The New York Times

What's Their Sign? The Dollar Sign, of Course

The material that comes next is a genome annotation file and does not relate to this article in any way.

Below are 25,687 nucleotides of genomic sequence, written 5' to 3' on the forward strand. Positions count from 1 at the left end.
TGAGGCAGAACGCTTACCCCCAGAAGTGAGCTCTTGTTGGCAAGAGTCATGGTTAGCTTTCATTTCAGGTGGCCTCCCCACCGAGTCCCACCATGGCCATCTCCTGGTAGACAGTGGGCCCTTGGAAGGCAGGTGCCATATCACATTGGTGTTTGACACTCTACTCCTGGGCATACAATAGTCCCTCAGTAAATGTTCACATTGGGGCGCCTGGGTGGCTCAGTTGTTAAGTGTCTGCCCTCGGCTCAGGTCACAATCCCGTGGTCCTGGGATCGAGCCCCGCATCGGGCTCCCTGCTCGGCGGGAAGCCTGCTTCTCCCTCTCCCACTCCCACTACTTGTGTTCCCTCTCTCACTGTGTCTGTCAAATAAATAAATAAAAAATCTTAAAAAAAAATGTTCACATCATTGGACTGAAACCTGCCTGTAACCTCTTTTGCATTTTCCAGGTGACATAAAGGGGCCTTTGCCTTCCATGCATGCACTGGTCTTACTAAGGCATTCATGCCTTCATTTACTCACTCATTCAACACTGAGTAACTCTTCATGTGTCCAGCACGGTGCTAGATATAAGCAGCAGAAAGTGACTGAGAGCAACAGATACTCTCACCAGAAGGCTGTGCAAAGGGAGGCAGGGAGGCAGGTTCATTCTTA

As an Aquarius, David Birnbaum is naturally skeptical of astrology. But as an investor, he has zero doubts about the business potential of the $2.1 billion “mystical services market.” It’s an area that he has been trying, unsuccessfully, to invest in for nearly two decades. Birnbaum researched lots of astrology startups in the Web 1.0 era but concluded then that they were not good investments. “They were pretty much just marketplaces sending traffic off to random astrologers,” he said. “They were definitely shady.” This year, he finally backed one: Sanctuary, an app that can be described as “Uber for astrological readings.” For $19.99 a month, you can receive a monthly one-on-one chat consultation with an astrologer. (The app also provides free daily horoscopes.) Birnbaum’s decision to back a horoscope company through Five Four Ventures, the incubator he runs, “gets a lot of grins” from people in the finance world, In recent years, astrology traded its psychedelic new-wave stigma for modern Instagrammy witch vibes, and those vibes are very popular with millennial women. This means there’s money to be made. Startups — professional, non-shady ones with interesting business models — are bubbling up, eagerly raising funding from people like Birnbaum. A few weeks after Sanctuary became available for download, Co-Star, an app that lets people download and compare their birth charts, raised just over $5 million in funding from the Silicon Valley venture capital firms Maveron and Aspect Ventures, as well as 14W, based in New York. Co-Star’s website promotes the fact that astrology allows “irrationality to invade our techno-rationalist ways of living.” The app has been downloaded more than 3 million times. Its Instagram account has more than 400,000 followers. Banu Guler, the chief executive and co-founder of Co-Star, said that not every investor she pitched was enthusiastic about her company and that some dismissed its practice area as pseudoscience. “I get that you’re not into astrology,” she said, “but if you had access to a 20-something or teenager who is a girl, that’s who you need to talk to.” A third app called Pattern is spreading among finance and Hollywood types; it was founded by Lisa Donovan, the co-founder of Maker Studios, which sold to Disney for $675 million. Donovan said she had not raised a formal round of outside funding yet. Guler, a Scorpio with Cancer rising and moon in Leo, believes Co-Star can be “really big.” Bigger than the dozens of horoscope blogs or online shops selling crystals and tarot cards. Maybe even bigger than meditation apps, one of which was recently valued at $1 billion by investors. Meditation, Guler said, is an anti-social way of interacting with the world. She views astrology as a form of collective wellness, with Co-Star helping people relate to each other based on star signs. Another big difference between astrology and meditation’s practitioners: Astrologers are not allergic to making money. Co-Star is free, but users can pay $2.99 to compare their chart with that of a friend who isn’t a member. This is where the relating comes in. They can answer questions like, “Why did we get into that insane fight and why did you shut down?” Guler said. “Is it because you’re a Capricorn Mars? Maybe. So let’s talk about it.” Anarghya Vardhana, a partner at Maveron and a Libra, said Co-Star had the potential to be as big as Spotify, the music streaming app worth $24 billion, or Tinder, the ubiquitous dating app owned by Match Group. “It probably has this aura of being unscientific or whatever,” Vardhana said. But Guler “did a really good job of understanding all of that and rooting it in as much science as possible.” Co-Star promotes its use of artificial intelligence and data from NASA to track movements of the stars. Guler emailed a university psychology program asking if it would take MRI scans of people while using the app to learn about how people are reacting to it. She got no response. “Having money will help with that,” she said. —

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